Monday, May 26, 2014

New use for vintage tub, progress on house and other bits-n-bobs

Dear friends,

After pondering The Great Tub Project, going back and forth on the whole "sell it" or "give it away" or "recycle it" or USE it, I found that it's much easier to USE it.  Who knew it would be so hard to sell a vintage Kohler 1930 tub?  Anyway, once I decided to keep it, the next issue was where to put it and how to support it.

The tub is in really good shape, very little rust, no rust holes, so I didn't want it to just sit on the ground.  I want this sucker to last a while.   After looking into several ideas, finding a welder to make a wrought iron stand (it could possibly stretch or rust out before the tub does), making a galvanized pipe stand (which I loved but would be a lot of labor for ME), I decided to use what I had laying around and make it work---cement pavers with cement blocks.

Using a series of cut-off PVC pipes, boards and a lot of muscles, Rudy (mostly) and I finally got it into place. It was actually a bit easier than I thought it would be. Yes, it's VERY heavy--cast iron covered with porcelain, ya know.

Rudy used his heavy-duty drill and a lot of manpower to drill a series of drainage holes in the bottom.  The original drain is also there at the left-hand end, to provide additional drainage.  I'll put a little screen over it to keep the snails out.  Hopefully.

Another issue I had was -- where to put the thing.  After a lot of pondering, I decided to put it in an under-used corner of the garden, right beside the back/side entrance gate.  That's where most folks show up, anyway.  It's behind bushes, so doesn't look like a dumping ground from the street and we can see it from the patio.  The plan is to sand it a bit, put a color wash on it (not sure what color yet although I do have some other blue planters in the garden here and there) then put a series of plants in galvanized buckets around the front edge to help hide the blocks.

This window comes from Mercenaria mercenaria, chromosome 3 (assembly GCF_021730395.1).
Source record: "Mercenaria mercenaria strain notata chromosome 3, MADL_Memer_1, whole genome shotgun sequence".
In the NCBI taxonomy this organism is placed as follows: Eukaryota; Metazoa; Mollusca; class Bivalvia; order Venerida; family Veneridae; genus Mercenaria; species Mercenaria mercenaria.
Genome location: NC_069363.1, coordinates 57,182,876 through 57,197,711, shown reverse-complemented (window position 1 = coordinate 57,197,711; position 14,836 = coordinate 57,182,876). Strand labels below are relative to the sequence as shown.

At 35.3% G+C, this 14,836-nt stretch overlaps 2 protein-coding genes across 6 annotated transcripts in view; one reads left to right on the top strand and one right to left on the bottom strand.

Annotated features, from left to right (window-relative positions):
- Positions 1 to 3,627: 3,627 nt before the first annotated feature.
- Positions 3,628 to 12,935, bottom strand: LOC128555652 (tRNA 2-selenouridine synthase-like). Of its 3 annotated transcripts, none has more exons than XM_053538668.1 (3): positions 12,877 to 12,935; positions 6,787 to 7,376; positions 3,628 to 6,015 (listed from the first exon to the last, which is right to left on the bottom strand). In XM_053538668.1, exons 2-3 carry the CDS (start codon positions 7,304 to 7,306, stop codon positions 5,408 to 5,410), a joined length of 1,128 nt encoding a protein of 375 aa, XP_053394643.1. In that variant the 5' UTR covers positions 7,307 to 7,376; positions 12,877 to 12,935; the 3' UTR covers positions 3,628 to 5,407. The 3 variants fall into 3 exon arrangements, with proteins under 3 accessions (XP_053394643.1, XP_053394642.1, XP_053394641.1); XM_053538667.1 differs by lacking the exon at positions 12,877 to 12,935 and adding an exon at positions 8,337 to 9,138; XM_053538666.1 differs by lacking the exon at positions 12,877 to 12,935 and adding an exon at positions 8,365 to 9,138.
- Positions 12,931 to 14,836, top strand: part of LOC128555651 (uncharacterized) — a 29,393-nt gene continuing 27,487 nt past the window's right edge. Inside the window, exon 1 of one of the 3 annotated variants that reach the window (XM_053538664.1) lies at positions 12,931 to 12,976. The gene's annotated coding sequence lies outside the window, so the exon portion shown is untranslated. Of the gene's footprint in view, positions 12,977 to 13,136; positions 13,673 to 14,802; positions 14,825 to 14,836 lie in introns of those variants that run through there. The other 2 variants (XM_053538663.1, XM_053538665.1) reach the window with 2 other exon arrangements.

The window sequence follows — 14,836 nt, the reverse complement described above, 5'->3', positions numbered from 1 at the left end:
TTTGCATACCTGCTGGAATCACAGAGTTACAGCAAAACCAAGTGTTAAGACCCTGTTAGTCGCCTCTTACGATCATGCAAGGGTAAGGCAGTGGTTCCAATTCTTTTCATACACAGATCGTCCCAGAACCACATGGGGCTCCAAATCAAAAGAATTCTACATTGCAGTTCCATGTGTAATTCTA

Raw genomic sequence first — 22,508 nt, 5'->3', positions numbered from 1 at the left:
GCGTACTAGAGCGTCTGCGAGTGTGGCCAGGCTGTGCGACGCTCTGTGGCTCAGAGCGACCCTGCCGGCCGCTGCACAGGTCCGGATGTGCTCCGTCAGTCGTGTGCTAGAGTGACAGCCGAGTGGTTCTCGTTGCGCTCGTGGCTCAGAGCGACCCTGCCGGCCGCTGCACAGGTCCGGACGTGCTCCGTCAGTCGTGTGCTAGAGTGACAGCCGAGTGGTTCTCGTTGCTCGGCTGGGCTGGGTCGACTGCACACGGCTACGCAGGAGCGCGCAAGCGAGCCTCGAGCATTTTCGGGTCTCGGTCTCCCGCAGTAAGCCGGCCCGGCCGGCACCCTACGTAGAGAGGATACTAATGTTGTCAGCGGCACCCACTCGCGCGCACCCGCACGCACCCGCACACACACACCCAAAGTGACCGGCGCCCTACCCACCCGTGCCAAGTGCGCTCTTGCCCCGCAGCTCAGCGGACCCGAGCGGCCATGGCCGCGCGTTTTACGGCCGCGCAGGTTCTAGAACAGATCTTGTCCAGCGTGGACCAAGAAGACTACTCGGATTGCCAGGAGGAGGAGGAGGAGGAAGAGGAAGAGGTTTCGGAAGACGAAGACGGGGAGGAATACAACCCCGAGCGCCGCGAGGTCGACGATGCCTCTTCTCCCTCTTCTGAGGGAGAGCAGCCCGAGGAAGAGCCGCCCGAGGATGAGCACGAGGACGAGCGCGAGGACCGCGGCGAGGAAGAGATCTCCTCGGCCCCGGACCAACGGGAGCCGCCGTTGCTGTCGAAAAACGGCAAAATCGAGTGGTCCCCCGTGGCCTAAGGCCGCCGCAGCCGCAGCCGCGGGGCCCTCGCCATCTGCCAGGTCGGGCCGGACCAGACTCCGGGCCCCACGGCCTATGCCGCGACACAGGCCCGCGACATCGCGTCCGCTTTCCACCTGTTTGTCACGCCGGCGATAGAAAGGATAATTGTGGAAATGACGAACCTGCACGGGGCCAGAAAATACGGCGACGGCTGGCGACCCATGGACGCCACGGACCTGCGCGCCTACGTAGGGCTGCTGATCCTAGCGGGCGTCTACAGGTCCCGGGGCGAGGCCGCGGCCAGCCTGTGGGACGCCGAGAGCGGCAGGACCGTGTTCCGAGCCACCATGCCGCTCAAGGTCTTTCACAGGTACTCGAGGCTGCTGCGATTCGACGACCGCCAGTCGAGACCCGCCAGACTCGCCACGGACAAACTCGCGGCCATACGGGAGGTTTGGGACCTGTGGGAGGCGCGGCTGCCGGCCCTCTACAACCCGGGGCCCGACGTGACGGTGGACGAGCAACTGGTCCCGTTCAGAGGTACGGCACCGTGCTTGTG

My next job will involve the painting, filling it up with something in the bottom so it doesn't take as much soil, getting the soil, deciding on what to plant (the FUN part), and actually doing it.  I know it will be a combo of herbs, maybe a tomato or pepper plant or two, and some trailing, dangling things to spill over the edges.  And some decorative doo-dads.  Now that it's in place, though, I can take my time with the rest.  Although, I'm very ANXIOUS to get 'er done.  You know how that is, I'm sure.

As for the rest of the house, well, ahem.  We are still working on the ancient plumbing, and I believe this is the last Big Thing we'll have to do where that's concerned.


Yes, my side yard is a shambles now.  But our wonderful superman plumber, Wayne Ging, was very careful not to take out any of the trees or bushes.  We only had to dig up one small lantana and move it.  Now I have to decide what to do with this area. Before the weeds and such see all that bare dirt.

There's an equally bare area in the back yard that was dug by hand by Wayne's assistant (bless you, Rick)!

 AND for those of you who have been chomping at the bit to know what I did with the front porch, here ya are.  Cheap, easy, and effective.  I might add a few hanging-thingies on the walls there, but for now, I'm calling it DONE. WHAT extra front door? :-)

 And wasn't that sweet of the salvia to start blooming just for the photos?

Oh, and for the plumbing geeks here, here's our new faucet, made of freeze-free PEX flexible pipe, insulated (stake to come). No longer will I have to go through the winter without garden water! It seems silly to be jazzed about faucets, but once you haul a 100-foot hose around for three years from ONE faucet, you appreciate having them here and there.  We added three new ones.  Woohoo, luxury!  LOL

 Next up---painting the north side of the house.

Happy trails!

bobbi c.

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